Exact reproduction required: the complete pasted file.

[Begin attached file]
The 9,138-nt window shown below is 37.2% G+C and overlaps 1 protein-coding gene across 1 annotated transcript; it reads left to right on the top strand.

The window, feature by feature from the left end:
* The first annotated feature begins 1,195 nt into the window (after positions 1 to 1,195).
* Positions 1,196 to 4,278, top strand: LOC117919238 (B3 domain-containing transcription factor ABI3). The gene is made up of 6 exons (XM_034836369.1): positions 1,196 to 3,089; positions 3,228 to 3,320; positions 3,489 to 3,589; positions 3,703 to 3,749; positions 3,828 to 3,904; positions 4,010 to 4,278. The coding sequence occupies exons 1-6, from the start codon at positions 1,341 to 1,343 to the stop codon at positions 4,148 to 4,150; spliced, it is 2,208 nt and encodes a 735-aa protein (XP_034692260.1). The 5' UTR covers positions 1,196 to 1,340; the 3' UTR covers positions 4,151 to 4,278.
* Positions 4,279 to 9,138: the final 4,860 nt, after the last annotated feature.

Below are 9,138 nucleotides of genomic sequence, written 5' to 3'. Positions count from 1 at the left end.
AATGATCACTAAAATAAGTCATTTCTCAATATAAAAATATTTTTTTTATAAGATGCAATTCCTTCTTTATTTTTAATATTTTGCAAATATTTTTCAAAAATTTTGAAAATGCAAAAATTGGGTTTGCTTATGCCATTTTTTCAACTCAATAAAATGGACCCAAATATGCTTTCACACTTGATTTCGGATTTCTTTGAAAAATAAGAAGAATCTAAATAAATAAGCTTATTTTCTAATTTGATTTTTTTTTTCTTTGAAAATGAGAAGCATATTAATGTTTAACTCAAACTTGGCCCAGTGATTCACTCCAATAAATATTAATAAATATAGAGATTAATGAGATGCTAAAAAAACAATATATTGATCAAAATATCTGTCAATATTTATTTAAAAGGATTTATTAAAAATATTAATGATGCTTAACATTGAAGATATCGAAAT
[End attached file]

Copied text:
The 9,138-nt window shown below is 37.2% G+C and overlaps 1 protein-coding gene across 1 annotated transcript; it reads left to right on the top strand.

The window, feature by feature from the left end:
* The first annotated feature begins 1,195 nt into the window (after positions 1 to 1,195).
* Positions 1,196 to 4,278, top strand: LOC117919238 (B3 domain-containing transcription factor ABI3). The gene is made up of 6 exons (XM_034836369.1): positions 1,196 to 3,089; positions 3,228 to 3,320; positions 3,489 to 3,589; positions 3,703 to 3,749; positions 3,828 to 3,904; positions 4,010 to 4,278. The coding sequence occupies exons 1-6, from the start codon at positions 1,341 to 1,343 to the stop codon at positions 4,148 to 4,150; spliced, it is 2,208 nt and encodes a 735-aa protein (XP_034692260.1). The 5' UTR covers positions 1,196 to 1,340; the 3' UTR covers positions 4,151 to 4,278.
* Positions 4,279 to 9,138: the final 4,860 nt, after the last annotated feature.

Below are 9,138 nucleotides of genomic sequence, written 5' to 3'. Positions count from 1 at the left end.
AATGATCACTAAAATAAGTCATTTCTCAATATAAAAATATTTTTTTTATAAGATGCAATTCCTTCTTTATTTTTAATATTTTGCAAATATTTTTCAAAAATTTTGAAAATGCAAAAATTGGGTTTGCTTATGCCATTTTTTCAACTCAATAAAATGGACCCAAATATGCTTTCACACTTGATTTCGGATTTCTTTGAAAAATAAGAAGAATCTAAATAAATAAGCTTATTTTCTAATTTGATTTTTTTTTTCTTTGAAAATGAGAAGCATATTAATGTTTAACTCAAACTTGGCCCAGTGATTCACTCCAATAAATATTAATAAATATAGAGATTAATGAGATGCTAAAAAAACAATATATTGATCAAAATATCTGTCAATATTTATTTAAAAGGATTTATTAAAAATATTAATGATGCTTAACATTGAAGATATCGAAAT